Frequently Asked Questions


Benign prostatic hypertrophy (BPH) is an enlargement of the prostate, which usually occurs in men over age 50, but can also be seen in younger men. The enlarged tissue blocks the passage of urine from the bladder, causing a variety of symptoms, including slow stream, frequency, interrupted stream, night time urination and occasionally a complete inability to pass urine.

Prostate specific antigen (PSA) is a tumor marker found in the blood. The normal range for a PSA varies with age. In men less than 50 years old, the upper limit is 2.5; age 50-60, 3.5; 60-70, 4.5; over 70 years, a level of up to 6 may be normal. The PSA can be elevated due to BPH, infection, or cancer. This should be evaluated by a complete history, examination, and in some cases, biopsy.

Yes, the recommended age is 50. However, if there is a family history of prostate cancer, or for African-American men, then it is recommended that testing begin at age 40.

The signs and symptoms of a urinary tract infection (UTI) include frequency, burning, pain, urgency, and foul smelling urine. Occasionally bloody urine can occur. However, blood in the urine should always be investigated, as it may be a symptom of a more serious condition.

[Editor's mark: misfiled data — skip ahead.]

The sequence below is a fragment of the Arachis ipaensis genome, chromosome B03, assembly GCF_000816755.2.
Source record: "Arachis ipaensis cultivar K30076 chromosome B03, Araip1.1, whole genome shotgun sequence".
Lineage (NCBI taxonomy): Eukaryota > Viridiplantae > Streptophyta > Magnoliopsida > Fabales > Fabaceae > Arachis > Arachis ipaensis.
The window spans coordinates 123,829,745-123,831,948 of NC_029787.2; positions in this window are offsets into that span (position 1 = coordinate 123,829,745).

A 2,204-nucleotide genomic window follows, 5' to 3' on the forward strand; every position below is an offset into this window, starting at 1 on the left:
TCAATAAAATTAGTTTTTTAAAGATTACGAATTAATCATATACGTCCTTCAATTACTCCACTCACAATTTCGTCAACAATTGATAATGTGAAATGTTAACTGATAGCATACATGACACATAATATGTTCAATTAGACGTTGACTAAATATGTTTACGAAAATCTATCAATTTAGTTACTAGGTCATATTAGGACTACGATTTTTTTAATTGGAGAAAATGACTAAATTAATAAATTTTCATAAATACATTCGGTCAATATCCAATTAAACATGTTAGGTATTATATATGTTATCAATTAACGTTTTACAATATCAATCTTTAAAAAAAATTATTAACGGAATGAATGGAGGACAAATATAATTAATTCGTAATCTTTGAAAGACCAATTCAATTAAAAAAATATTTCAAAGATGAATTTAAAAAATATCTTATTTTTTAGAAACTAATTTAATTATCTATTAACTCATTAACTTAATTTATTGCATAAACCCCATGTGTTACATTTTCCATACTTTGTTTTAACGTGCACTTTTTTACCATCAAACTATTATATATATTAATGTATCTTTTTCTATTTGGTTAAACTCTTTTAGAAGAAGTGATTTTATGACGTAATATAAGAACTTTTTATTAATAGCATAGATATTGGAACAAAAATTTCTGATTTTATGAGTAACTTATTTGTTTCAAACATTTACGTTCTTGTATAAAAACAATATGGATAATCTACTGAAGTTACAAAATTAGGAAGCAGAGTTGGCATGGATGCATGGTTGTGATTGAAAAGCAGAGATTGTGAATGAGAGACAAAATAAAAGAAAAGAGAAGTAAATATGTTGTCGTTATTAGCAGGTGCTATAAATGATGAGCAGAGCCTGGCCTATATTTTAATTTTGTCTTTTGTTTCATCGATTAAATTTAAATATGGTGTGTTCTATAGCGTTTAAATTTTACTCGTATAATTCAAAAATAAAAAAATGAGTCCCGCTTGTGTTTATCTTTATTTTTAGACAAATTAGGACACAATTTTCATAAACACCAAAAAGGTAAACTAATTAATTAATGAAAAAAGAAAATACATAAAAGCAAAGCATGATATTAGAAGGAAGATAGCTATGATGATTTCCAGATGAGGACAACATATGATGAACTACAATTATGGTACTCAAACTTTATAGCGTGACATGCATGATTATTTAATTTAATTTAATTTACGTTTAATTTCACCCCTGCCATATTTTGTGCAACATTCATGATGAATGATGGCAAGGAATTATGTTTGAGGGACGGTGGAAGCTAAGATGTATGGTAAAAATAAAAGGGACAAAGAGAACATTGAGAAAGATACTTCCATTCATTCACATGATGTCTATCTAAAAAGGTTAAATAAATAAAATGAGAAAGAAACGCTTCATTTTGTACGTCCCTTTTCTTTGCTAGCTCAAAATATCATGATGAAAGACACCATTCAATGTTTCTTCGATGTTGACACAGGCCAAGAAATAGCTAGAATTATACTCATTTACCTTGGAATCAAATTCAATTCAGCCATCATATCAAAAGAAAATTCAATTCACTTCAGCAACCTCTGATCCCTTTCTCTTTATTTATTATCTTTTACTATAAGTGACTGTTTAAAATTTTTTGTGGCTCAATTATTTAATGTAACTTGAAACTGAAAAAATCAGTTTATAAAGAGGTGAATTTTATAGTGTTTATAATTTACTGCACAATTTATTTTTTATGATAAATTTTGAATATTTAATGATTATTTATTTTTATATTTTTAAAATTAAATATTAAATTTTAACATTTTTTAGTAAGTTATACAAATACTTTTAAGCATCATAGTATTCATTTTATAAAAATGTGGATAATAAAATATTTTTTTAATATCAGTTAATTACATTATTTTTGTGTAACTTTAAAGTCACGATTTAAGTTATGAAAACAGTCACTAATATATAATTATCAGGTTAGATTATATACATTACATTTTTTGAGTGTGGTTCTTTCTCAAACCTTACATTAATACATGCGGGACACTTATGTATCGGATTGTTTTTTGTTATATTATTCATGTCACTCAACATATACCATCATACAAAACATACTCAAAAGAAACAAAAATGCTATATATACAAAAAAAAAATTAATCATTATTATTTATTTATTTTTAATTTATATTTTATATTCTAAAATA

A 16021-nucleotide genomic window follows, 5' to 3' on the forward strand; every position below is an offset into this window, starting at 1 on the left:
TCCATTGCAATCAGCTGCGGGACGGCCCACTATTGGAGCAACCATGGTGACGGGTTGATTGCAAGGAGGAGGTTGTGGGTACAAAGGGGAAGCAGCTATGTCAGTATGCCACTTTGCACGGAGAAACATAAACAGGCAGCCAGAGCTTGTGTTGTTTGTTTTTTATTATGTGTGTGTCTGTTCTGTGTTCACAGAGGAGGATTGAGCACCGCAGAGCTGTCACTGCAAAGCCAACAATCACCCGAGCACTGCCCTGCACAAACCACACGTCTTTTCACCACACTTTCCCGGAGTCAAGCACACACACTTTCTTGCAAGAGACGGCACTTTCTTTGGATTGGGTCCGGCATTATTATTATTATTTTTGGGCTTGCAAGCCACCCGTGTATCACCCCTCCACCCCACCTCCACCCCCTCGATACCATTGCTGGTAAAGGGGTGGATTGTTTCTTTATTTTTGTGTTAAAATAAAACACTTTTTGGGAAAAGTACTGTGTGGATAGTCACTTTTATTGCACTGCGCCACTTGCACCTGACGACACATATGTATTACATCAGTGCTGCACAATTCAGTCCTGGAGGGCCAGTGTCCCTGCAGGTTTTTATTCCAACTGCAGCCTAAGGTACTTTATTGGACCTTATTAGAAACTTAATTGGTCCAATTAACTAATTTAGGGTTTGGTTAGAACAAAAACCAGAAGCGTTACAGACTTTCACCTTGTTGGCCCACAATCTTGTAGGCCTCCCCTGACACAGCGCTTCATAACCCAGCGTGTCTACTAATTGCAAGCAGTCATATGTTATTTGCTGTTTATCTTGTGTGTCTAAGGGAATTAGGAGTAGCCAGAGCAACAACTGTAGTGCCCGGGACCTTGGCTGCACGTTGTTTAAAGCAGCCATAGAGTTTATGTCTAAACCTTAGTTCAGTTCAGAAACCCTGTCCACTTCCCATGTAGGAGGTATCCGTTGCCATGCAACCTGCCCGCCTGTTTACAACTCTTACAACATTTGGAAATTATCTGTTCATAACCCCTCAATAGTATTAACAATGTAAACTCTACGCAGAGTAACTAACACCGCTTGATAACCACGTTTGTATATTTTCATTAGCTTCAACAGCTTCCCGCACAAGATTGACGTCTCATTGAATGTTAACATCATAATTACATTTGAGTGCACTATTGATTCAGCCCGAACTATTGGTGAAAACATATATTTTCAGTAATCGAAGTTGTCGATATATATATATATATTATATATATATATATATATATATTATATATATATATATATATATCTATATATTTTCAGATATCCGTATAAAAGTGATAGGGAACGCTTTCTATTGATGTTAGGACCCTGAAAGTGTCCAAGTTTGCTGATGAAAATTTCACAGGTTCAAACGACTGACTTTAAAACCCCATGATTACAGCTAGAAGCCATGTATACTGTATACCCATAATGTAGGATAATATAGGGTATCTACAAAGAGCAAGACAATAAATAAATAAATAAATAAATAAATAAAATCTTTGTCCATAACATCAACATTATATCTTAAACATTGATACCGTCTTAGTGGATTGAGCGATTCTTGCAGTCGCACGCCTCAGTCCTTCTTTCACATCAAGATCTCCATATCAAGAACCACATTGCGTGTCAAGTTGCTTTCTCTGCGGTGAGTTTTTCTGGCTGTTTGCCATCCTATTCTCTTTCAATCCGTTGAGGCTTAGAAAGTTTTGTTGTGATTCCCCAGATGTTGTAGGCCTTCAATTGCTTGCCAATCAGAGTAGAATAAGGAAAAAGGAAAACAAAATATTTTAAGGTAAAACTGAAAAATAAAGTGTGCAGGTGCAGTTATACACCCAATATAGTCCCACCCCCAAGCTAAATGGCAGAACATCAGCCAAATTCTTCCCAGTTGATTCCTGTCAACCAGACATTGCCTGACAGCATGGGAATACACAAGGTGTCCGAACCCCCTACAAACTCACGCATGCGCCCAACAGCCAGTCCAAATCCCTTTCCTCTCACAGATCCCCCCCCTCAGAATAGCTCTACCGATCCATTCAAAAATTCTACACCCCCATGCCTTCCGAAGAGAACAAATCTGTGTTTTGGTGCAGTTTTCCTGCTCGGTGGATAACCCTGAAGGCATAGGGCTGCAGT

Kidney stones are formed by a complex chemical reaction in the kidney. In some cases, there is a genetic component. There are many types of stones, and many of the can be prevented with proper treatment, which may include increasing fluid intake, dietary changes, and/or medication.

The stone blocks the passage of urine from the kidney to the bladder, causing the kidney to swell, which can be very painful. Also, the body’s attempt to dislodge the stone can produce intense colic.

The various types of treatment include the following:

  • Extracorporeal shock wave lithotripsy (ESWL), which is an instrument that sends non-electric shockwaves through the body to break up the stone into small particles, which then pass spontaneously.
  • Endoscopic removal of the stone via a scope that is placed through the urethra into the bladder and up the ureter.
  • Endoscopy directly into the kidney through an opening in the back.
  • Open surgical removal of the stone.

Overactive bladder (OAB) is a condition where the bladder loses its ability to hold and store urine. This results in frequent urination, often passing very small amounts at a time.  It can also lead to uncontrollable urges to void, sometimes with urge incontinence.  OAB can be caused by infection, irritation from certain foods, and caffeine.  Loss of elasticity of the bladder wall with aging, or as a consequence of radiation, can also be a cause.  In some cases, there is no obvious cause.

There are several forms of incontinence. The most common are:

  • Stress urinary incontinence is leaking of urine when one coughs, sneezes or lifts.
  • Urge incontinence occurs when one is unable to control the urge to void and leakage occurs before reaching the bathroom.
  • Overflow incontinence occurs when the bladder is unable to empty and leaks from being overfilled.Other forms of incontinence can be caused by neurological bladder problems, pelvic trauma or congenital abnormalities.

Erectile dysfunction (ED) can be caused by diabetes, medication, vascular disease, psychogenic problems, surgical trauma, neurological disorders or endocrine treatment. ED can be treated with medication, injections, vacuum erection devices, or surgical prosthesis.